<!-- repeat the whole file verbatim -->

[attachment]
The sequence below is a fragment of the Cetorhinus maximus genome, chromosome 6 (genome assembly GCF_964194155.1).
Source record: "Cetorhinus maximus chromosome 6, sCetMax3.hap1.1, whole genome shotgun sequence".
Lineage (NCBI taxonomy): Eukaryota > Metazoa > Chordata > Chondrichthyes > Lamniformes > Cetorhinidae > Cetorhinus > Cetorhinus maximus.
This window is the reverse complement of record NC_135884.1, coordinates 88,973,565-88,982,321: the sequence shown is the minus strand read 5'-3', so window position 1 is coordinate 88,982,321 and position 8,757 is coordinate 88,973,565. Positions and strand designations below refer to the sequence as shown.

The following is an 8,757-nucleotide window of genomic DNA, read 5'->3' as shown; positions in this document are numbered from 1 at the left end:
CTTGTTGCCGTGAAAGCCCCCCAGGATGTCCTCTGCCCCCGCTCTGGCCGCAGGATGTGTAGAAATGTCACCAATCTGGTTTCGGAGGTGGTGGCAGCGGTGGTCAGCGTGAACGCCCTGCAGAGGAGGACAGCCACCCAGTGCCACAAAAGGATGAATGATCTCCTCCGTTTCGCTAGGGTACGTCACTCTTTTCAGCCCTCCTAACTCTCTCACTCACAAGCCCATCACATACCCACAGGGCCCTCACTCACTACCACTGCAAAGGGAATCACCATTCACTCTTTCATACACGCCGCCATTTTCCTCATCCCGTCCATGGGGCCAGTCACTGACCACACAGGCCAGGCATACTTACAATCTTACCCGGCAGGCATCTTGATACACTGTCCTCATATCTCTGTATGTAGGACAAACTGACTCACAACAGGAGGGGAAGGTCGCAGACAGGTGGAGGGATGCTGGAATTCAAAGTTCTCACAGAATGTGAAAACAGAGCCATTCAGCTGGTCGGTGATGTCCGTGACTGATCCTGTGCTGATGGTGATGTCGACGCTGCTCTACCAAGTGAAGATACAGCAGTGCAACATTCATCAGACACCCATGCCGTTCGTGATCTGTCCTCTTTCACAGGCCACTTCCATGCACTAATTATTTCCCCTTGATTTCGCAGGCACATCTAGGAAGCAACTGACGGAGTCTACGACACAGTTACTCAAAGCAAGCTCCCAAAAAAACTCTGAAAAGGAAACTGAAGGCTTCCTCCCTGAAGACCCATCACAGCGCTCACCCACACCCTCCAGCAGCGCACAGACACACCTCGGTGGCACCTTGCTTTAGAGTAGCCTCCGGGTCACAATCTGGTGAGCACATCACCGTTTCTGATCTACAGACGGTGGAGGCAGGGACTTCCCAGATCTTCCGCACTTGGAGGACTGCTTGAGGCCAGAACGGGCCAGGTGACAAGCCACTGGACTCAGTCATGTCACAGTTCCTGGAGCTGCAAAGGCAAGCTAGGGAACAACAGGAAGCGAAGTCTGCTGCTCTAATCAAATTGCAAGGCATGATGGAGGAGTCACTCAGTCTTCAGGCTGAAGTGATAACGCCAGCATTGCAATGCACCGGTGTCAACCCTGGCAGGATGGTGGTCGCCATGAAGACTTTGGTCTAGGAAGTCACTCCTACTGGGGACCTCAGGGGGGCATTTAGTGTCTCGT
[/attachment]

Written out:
The sequence below is a fragment of the Cetorhinus maximus genome, chromosome 6 (genome assembly GCF_964194155.1).
Source record: "Cetorhinus maximus chromosome 6, sCetMax3.hap1.1, whole genome shotgun sequence".
Lineage (NCBI taxonomy): Eukaryota > Metazoa > Chordata > Chondrichthyes > Lamniformes > Cetorhinidae > Cetorhinus > Cetorhinus maximus.
This window is the reverse complement of record NC_135884.1, coordinates 88,973,565-88,982,321: the sequence shown is the minus strand read 5'-3', so window position 1 is coordinate 88,982,321 and position 8,757 is coordinate 88,973,565. Positions and strand designations below refer to the sequence as shown.

The following is an 8,757-nucleotide window of genomic DNA, read 5'->3' as shown; positions in this document are numbered from 1 at the left end:
CTTGTTGCCGTGAAAGCCCCCCAGGATGTCCTCTGCCCCCGCTCTGGCCGCAGGATGTGTAGAAATGTCACCAATCTGGTTTCGGAGGTGGTGGCAGCGGTGGTCAGCGTGAACGCCCTGCAGAGGAGGACAGCCACCCAGTGCCACAAAAGGATGAATGATCTCCTCCGTTTCGCTAGGGTACGTCACTCTTTTCAGCCCTCCTAACTCTCTCACTCACAAGCCCATCACATACCCACAGGGCCCTCACTCACTACCACTGCAAAGGGAATCACCATTCACTCTTTCATACACGCCGCCATTTTCCTCATCCCGTCCATGGGGCCAGTCACTGACCACACAGGCCAGGCATACTTACAATCTTACCCGGCAGGCATCTTGATACACTGTCCTCATATCTCTGTATGTAGGACAAACTGACTCACAACAGGAGGGGAAGGTCGCAGACAGGTGGAGGGATGCTGGAATTCAAAGTTCTCACAGAATGTGAAAACAGAGCCATTCAGCTGGTCGGTGATGTCCGTGACTGATCCTGTGCTGATGGTGATGTCGACGCTGCTCTACCAAGTGAAGATACAGCAGTGCAACATTCATCAGACACCCATGCCGTTCGTGATCTGTCCTCTTTCACAGGCCACTTCCATGCACTAATTATTTCCCCTTGATTTCGCAGGCACATCTAGGAAGCAACTGACGGAGTCTACGACACAGTTACTCAAAGCAAGCTCCCAAAAAAACTCTGAAAAGGAAACTGAAGGCTTCCTCCCTGAAGACCCATCACAGCGCTCACCCACACCCTCCAGCAGCGCACAGACACACCTCGGTGGCACCTTGCTTTAGAGTAGCCTCCGGGTCACAATCTGGTGAGCACATCACCGTTTCTGATCTACAGACGGTGGAGGCAGGGACTTCCCAGATCTTCCGCACTTGGAGGACTGCTTGAGGCCAGAACGGGCCAGGTGACAAGCCACTGGACTCAGTCATGTCACAGTTCCTGGAGCTGCAAAGGCAAGCTAGGGAACAACAGGAAGCGAAGTCTGCTGCTCTAATCAAATTGCAAGGCATGATGGAGGAGTCACTCAGTCTTCAGGCTGAAGTGATAACGCCAGCATTGCAATGCACCGGTGTCAACCCTGGCAGGATGGTGGTCGCCATGAAGACTTTGGTCTAGGAAGTCACTCCTACTGGGGACCTCAGGGGGGCATTTAGTGTCTCGT